- Sanofi said Wednesday it’s giving up on a next-generation breast cancer drug called amcenestrant after a second major trial failed. The company’s shares fell by more than 6% in early trading on the Nasdaq stock exchange.
- The French drugmaker was testing the medicine in combination with another therapy in patients with a common form of advanced breast cancer. An interim analysis of the Phase 3 AMEERA-5 trial found results weren’t strong enough to continue, and an independent board recommended halting the study and moving patients to other treatments.
- The news comes four months after amcenestrant failed as a monotherapy in a Phase 2 study of patients whose disease progressed after hormone treatment. At that point, Sanofi still held out hope the drug would work in other settings.
A year ago, doctors and researchers were touting the promise of drugs like amcenestrant that are part of a new generation of SERDs, or selective estrogen receptor degraders. At least 10 of the drugs were in development, offering the possibility of oral alternatives to AstraZeneca’s older injectable SERD, Faslodex. Drugmakers also hoped that the second generation would offer fewer side effects.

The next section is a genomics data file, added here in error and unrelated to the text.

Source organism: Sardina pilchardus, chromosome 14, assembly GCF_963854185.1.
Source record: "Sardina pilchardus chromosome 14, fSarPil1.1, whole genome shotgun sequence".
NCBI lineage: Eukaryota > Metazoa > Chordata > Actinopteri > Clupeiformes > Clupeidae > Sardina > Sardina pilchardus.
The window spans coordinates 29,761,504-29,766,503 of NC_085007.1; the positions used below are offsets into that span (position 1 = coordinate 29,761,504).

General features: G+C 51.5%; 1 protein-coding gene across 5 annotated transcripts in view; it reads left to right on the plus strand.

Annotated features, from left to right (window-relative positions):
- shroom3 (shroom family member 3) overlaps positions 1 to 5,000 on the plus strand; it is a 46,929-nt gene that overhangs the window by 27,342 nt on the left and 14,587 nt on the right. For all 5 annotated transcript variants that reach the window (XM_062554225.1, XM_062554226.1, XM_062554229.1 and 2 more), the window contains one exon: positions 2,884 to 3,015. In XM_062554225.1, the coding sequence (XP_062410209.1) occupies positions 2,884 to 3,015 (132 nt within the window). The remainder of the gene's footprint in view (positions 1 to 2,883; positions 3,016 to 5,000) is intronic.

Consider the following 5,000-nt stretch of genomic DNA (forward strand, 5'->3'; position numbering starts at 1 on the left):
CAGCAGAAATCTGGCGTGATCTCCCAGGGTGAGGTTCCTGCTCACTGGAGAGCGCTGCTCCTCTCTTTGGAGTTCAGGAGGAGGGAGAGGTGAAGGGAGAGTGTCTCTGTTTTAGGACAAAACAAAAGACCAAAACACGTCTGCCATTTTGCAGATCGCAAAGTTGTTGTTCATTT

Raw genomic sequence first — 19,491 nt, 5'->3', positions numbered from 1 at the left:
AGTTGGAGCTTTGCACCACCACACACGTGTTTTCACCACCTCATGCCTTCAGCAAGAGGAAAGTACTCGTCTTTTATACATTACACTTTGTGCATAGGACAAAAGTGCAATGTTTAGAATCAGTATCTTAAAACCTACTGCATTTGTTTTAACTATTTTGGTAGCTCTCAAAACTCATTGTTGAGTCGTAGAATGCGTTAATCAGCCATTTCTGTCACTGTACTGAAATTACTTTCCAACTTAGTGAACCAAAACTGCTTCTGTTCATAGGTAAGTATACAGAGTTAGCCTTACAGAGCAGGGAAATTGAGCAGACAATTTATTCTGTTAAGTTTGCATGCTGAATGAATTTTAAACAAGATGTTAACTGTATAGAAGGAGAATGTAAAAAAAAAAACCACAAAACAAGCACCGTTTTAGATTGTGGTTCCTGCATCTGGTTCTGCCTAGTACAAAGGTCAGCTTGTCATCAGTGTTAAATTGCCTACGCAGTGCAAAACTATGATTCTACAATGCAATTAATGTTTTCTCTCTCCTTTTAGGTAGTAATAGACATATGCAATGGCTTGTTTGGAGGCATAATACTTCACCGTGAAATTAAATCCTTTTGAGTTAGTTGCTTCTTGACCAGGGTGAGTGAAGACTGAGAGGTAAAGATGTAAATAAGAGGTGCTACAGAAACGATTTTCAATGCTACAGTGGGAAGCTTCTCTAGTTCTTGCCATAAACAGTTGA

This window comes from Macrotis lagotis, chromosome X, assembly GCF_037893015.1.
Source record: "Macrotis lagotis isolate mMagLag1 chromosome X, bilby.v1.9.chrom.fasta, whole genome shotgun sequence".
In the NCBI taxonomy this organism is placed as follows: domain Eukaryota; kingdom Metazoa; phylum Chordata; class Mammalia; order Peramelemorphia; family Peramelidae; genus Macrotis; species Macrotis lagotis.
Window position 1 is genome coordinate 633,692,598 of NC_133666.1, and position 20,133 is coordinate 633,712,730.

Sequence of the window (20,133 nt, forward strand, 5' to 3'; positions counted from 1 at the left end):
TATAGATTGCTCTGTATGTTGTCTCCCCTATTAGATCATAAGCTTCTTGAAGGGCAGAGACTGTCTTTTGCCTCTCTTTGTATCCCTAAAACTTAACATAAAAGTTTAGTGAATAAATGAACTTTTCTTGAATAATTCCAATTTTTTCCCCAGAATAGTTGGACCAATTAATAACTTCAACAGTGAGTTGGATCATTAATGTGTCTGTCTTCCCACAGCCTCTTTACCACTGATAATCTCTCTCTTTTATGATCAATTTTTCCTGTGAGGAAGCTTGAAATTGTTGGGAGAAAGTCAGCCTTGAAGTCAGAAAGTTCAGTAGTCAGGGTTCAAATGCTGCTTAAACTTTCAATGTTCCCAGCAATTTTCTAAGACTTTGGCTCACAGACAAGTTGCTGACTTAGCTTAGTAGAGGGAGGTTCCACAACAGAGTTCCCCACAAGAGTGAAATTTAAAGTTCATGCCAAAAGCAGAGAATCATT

But then Sanofi announced its Phase 2 setback in March. A month later, Roche said its entry into the field, a drug called giredestrant, also failed in a Phase 2 trial.
Amcenestrant’s failure has “negative perception implications” for others in the field, SVB Securities analyst David Risinger wrote in a note to clients. Despite its Phase 2 setback, Roche is continuing to develop giredestrant, and AstraZeneca and Eli Lilly also have would-be competitors in late-stage testing.
To date, only Radius Health has managed to succeed in a Phase 3 trial. Unlike Sanofi and Roche, Radius evaluated its drug in patients with a tumor mutation called ESR1. Those patients benefited most from treatment and may have been a key to the positive results observed in Radius’s trial. The company and its partner Menarini Group submitted an application for Food and Drug Administration approval of their drug elacestrant in June. A day after that announcement, two investment firms agreed to pay as much as $890 million to take Radius private.
The end of amcenestrant marks the second disappointment in less than two weeks for Sanofi. On Aug. 8, the company said it’s paused global recruitment for studies of its closely watched multiple sclerosis drug tolebrutinib after the FDA raised concerns about side effects affecting the liver. Sanofi acquired tolebrutinib in its $3.7 billion buyout of Principia Biopharma in 2020.